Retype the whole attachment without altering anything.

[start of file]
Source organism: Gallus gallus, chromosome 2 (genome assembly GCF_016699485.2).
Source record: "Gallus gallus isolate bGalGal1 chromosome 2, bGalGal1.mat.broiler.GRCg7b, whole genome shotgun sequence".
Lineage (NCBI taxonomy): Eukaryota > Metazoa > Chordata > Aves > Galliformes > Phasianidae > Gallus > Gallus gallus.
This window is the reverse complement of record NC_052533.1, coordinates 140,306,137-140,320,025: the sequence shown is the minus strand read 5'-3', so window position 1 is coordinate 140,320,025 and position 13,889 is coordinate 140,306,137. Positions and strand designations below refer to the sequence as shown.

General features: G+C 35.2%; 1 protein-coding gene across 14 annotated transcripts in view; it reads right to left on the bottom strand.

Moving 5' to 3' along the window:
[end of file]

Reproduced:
Source organism: Gallus gallus, chromosome 2 (genome assembly GCF_016699485.2).
Source record: "Gallus gallus isolate bGalGal1 chromosome 2, bGalGal1.mat.broiler.GRCg7b, whole genome shotgun sequence".
Lineage (NCBI taxonomy): Eukaryota > Metazoa > Chordata > Aves > Galliformes > Phasianidae > Gallus > Gallus gallus.
This window is the reverse complement of record NC_052533.1, coordinates 140,306,137-140,320,025: the sequence shown is the minus strand read 5'-3', so window position 1 is coordinate 140,320,025 and position 13,889 is coordinate 140,306,137. Positions and strand designations below refer to the sequence as shown.

General features: G+C 35.2%; 1 protein-coding gene across 14 annotated transcripts in view; it reads right to left on the bottom strand.

Moving 5' to 3' along the window: